Circa24 chose this pseudonym to isolate her creative works from her technical, writing in zoology. The many losses experienced during the early days of the HIV pandemic inspired the first book of short stories, Thomas Hardy was an Optimist. Her most recent creative work, Silent Consent, looks at a potential future scenario—a scenario that could come to pass if we waste our one-time inheritance of resources.
A book of short stories focused on the eras of the HIV pandemic, but not about the pandemic itself. Joe makes his living panhandling; Karen’s mother expects her to give up her life to help her. Jane fights to leave a legacy, and two women struggle between safety and duty as they hear a child abused in the next apartment. The fictional characters drive the storylines in the first collection of vignettes by this author.Try Audible Plus
Of course, we want you to buy our books, but we also hope you will read others too. We asked each of our authors to recommend some of their favourites. Here are three recommendations from Circa24:
Silent Consent (revised edition) retains all the flavor of the original with a a few errors and format and wording changes. The book sprung from the author’s years of teaching ecology and behavioral studies. It is a dystopic look into a world that could happen–a future devoid of high-grade energy, fertile land, and adequate resources to start over. It asks what might happen when we can no longer find enough energy to power our machinery, and it looks toward our past to understand how we might behave in the future. Now, more than ever, the material looms before us, relevant to our world.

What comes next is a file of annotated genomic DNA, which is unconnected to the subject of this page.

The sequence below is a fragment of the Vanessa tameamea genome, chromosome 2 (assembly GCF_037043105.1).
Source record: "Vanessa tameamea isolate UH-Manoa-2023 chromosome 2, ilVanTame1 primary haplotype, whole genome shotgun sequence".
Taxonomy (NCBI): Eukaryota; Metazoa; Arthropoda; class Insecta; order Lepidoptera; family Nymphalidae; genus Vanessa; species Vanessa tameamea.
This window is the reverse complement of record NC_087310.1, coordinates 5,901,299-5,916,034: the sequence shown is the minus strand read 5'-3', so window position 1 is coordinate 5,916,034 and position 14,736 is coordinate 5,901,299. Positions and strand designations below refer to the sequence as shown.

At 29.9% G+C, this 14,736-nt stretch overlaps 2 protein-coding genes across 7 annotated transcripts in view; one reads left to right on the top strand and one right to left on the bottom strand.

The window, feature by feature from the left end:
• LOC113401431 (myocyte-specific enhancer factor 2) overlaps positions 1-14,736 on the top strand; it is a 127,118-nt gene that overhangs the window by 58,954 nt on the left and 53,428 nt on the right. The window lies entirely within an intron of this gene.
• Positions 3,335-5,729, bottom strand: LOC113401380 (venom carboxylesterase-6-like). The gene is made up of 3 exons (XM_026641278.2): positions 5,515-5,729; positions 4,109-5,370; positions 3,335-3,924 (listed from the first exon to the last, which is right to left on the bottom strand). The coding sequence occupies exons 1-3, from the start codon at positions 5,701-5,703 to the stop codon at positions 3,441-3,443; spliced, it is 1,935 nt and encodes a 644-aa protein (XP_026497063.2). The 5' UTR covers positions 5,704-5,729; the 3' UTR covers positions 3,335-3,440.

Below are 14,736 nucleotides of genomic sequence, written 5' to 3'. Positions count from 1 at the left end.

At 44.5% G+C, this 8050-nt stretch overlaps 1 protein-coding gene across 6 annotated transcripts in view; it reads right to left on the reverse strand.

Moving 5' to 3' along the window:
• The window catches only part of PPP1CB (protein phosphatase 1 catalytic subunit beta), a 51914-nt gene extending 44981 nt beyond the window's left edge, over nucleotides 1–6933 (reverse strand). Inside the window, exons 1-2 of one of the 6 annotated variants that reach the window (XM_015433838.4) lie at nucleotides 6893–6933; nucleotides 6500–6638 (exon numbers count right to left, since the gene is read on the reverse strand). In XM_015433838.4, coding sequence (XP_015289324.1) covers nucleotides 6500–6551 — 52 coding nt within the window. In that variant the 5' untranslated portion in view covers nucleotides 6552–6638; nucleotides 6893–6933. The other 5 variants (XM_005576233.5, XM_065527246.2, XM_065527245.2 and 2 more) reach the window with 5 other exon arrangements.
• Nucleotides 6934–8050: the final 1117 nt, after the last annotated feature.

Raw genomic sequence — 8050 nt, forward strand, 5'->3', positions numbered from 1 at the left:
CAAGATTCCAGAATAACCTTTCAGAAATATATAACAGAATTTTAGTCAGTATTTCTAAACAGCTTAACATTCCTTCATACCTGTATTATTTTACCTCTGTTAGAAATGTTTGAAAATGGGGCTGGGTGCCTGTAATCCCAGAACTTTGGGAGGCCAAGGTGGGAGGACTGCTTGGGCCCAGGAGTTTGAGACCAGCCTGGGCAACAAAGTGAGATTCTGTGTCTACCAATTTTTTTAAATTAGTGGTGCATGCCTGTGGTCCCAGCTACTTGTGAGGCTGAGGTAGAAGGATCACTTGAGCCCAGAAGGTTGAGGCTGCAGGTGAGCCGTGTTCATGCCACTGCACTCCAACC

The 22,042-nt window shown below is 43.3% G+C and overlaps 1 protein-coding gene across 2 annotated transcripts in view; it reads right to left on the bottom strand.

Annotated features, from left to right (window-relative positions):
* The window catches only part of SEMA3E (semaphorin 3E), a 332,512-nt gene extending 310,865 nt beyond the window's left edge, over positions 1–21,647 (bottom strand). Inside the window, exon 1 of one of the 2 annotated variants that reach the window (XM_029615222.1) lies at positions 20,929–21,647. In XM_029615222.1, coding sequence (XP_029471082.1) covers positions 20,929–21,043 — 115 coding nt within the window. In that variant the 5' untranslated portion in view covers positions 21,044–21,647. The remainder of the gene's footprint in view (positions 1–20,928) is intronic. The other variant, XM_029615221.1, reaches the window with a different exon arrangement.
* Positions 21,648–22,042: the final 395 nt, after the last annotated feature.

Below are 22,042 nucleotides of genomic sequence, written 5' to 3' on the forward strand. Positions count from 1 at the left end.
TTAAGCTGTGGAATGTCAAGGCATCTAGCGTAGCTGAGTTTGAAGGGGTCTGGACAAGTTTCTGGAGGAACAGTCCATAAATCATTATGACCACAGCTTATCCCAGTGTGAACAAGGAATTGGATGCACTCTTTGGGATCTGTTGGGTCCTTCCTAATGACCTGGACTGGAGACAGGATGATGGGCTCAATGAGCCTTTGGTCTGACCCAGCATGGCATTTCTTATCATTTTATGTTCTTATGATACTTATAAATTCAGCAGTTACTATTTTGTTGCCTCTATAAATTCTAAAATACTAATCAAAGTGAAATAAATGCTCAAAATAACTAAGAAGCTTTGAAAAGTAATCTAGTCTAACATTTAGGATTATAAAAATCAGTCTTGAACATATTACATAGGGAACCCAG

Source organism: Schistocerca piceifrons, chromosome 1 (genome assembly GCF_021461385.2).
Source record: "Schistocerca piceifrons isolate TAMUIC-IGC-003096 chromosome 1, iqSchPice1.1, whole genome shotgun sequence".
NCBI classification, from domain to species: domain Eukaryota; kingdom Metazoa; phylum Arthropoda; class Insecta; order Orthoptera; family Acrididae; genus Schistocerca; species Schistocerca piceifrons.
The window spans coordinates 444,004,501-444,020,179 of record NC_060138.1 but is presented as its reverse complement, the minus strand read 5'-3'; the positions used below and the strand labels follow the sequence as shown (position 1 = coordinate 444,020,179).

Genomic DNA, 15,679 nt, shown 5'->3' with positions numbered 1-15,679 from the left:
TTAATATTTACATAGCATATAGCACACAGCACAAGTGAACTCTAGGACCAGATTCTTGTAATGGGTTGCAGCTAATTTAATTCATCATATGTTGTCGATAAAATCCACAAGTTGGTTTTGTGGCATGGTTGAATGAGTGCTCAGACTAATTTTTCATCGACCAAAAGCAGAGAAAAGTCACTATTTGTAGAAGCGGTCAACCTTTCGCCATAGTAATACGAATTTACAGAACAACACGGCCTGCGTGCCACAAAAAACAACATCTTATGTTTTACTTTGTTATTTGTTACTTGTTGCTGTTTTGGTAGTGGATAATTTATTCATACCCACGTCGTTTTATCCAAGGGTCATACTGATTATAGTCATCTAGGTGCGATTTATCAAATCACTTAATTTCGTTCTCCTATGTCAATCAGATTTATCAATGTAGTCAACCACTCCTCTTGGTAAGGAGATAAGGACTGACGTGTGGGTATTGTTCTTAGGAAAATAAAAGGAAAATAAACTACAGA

The Downside of the Growth Curve?
Since the beginning of the industrial revolution, human populations have sky-rocked. In 1800, approximately one billion people lived on our planet. At that time, we lived on the energy of the sunlight that came down each year or stored in trees and crops over a few years to decades. Once we learned to exploit fossilized…
Ravensbrück served as a Nazi concentration camp exclusively for women. An estimated 130,000 women were interned there during the Nazi era, and between 30,000 and 50,000 women died there. It was one of the smaller camps. That did not make it any less horrific. There, women were used like horses, pulling heavy equipment. With sheer…
How many slaves do you have?
The first national remembrance of Juneteenth has come and gone in the United States. But, if you thought that slavery ended with the Emancipation Proclamation or with the condemnation of slavery by the United Nations, think again. Mauritania had legal slavery until 1981, and after its abolition, it imposed no penalties for it until 2007.…
Art Work By Circa24
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